TUESDAY, Jan. 16, 2018 (HealthDay News) -- In the relative short-run, weight-loss surgery helped obese people struggling with type 2 diabetes experience marked improvement in diabetes-related health issues, new research reports.
But, their ability to control blood sugar, blood pressure and cholesterol levels diminished over time, the study found. That raises questions as to how long the benefits can be maintained further down the road.
"We found that adding gastric bypass [weight-loss surgery] did provide significant benefit at five years after surgery," said study author Dr. Charles Billington. "But the size of the benefit declined substantially from the first to the fifth year."
Billington is a professor of medicine at the University of Minnesota in Minneapolis.
The study began with 120 patients with type 2 diabetes from the United States and Taiwan. Half underwent weight-loss surgery while the other half had only lifestyle interventions.
After a year, 50 percent of the 60 participants who'd had weight-loss surgery had reached targeted blood sugar, blood pressure and cholesterol levels associated with diabetes control. However, "the slide in achievement of the triple endpoint target among the gastric bypass group was from 50 percent at one year to 23 percent at five years," Billington said.
By comparison, 16 percent of the 60 study participants who did not have weight-loss surgery met the three diabetes control targets after a year. That fell to 4 percent after five years, according to the study.
Billington said the drop-off in effectiveness probably was not a question of regaining weight after surgery. Participants' weights were found to be "fairly stable" between two and five years after the procedure, he said.
Instead, he suggested that much of the benefit loss "may be related to withdrawal of the intense [post-surgery] lifestyle and medical management after two years, when the participants were transitioned to usual medical care."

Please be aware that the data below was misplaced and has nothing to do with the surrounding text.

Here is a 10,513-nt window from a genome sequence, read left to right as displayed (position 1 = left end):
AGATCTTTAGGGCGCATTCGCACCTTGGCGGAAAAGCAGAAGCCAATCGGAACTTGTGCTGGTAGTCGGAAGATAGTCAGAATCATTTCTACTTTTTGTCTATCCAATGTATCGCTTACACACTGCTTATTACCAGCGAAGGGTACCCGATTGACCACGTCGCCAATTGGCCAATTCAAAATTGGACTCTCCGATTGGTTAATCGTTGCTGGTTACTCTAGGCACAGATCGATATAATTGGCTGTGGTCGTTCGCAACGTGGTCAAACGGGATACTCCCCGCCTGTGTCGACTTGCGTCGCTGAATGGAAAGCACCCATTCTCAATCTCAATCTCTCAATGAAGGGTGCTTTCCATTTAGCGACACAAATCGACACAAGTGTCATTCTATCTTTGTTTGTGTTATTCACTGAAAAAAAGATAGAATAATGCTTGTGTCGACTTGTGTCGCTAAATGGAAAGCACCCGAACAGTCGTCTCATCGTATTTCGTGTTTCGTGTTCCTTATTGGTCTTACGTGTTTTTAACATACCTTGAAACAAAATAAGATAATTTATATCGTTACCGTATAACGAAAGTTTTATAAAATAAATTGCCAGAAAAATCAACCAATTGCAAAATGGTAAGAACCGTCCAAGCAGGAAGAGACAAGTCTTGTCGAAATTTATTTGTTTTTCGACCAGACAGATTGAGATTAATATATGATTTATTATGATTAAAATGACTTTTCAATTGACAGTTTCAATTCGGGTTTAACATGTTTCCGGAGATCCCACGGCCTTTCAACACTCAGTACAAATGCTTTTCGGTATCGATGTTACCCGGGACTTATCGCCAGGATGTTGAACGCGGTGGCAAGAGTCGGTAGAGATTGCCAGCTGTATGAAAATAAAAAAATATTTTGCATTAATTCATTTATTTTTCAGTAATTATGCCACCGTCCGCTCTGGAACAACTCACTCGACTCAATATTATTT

The study appears in the Jan. 16 issue of Journal of the American Medical Association.
The benefits of weight-loss surgery, however, extend beyond people with diabetes, another study in the same journal issue reported.
It found that weight-loss surgery can greatly decrease obese people's odds of dying in the four to five years after the procedure.
The study found "lower mortality rates -- up to 50 percent [lower] -- in the obese patient undergoing surgery, as opposed to matched obese patients who continue with usual care," said lead study author Orna Reges. She's an epidemiologist at the Clalit Research Institute in Tel Aviv, Israel.
"These results are in line with previous results, which demonstrated the benefit of bariatric surgery to reduce all-cause mortality in the short term," Reges said.
The benefit might stem from people's ability to maintain weight loss, the researchers said.
Reges' study tracked nearly 8,400 people in Israel for an average of 4.5 years after their weight-loss surgery. Their outcomes were compared with those of more than 25,000 obese people who did not have weight-loss surgery.
About 60 percent of those who'd had surgery maintained much of their weight loss, compared with 8 percent of those who hadn't had surgery.
In the diabetes study, which involved only people who were obese and had the blood sugar disease, participants had been dealing with diabetes for nine years, on average.
Though the diabetes-control benefits achieved right after surgery did taper off over time, most people's readings were still better at the five-year point than they had been before their surgery, according to the study results.
Generally, blood sugar control held up the best, compared with blood pressure and cholesterol control, Billington said.
Whether weight-loss surgery is worth it for people with diabetes, Billington said, is "a matter of perspective."
"The improvement in achievement of the triple endpoint [markers] is significant, but may not be large enough to warrant the adverse events," he said. People who'd had surgery had more gastrointestinal problems such as small bowel obstructions and leaks, the study found.
"The surgery group did get better blood sugar control at the price of more adverse events," Billington said.
Dr. John Morton, chief of bariatric and minimally invasive surgery at Stanford University School of Medicine in California, was less equivocal.
"This paper again demonstrates the strong superiority of surgical management versus lifestyle changes for treatment of obesity and diabetes," he said.
But Morton acknowledged that the surgery's protective impact did appear to weaken and offered possible explanations.
For one thing, the study participants had "long-standing, poorly controlled diabetes," he noted. "Consequently, treatment of late-stage disease … will be harder to eradicate. The study highlights the need for earlier referral for treatment.
"In addition, a sizable portion of patients were of Asian background, who can have diabetes at much lower weights, indicating a different course of disease for these patients, independent of weight," Morton said.
The American Society for Metabolic and Bariatric Surgery has more on weight-loss surgery and diabetes.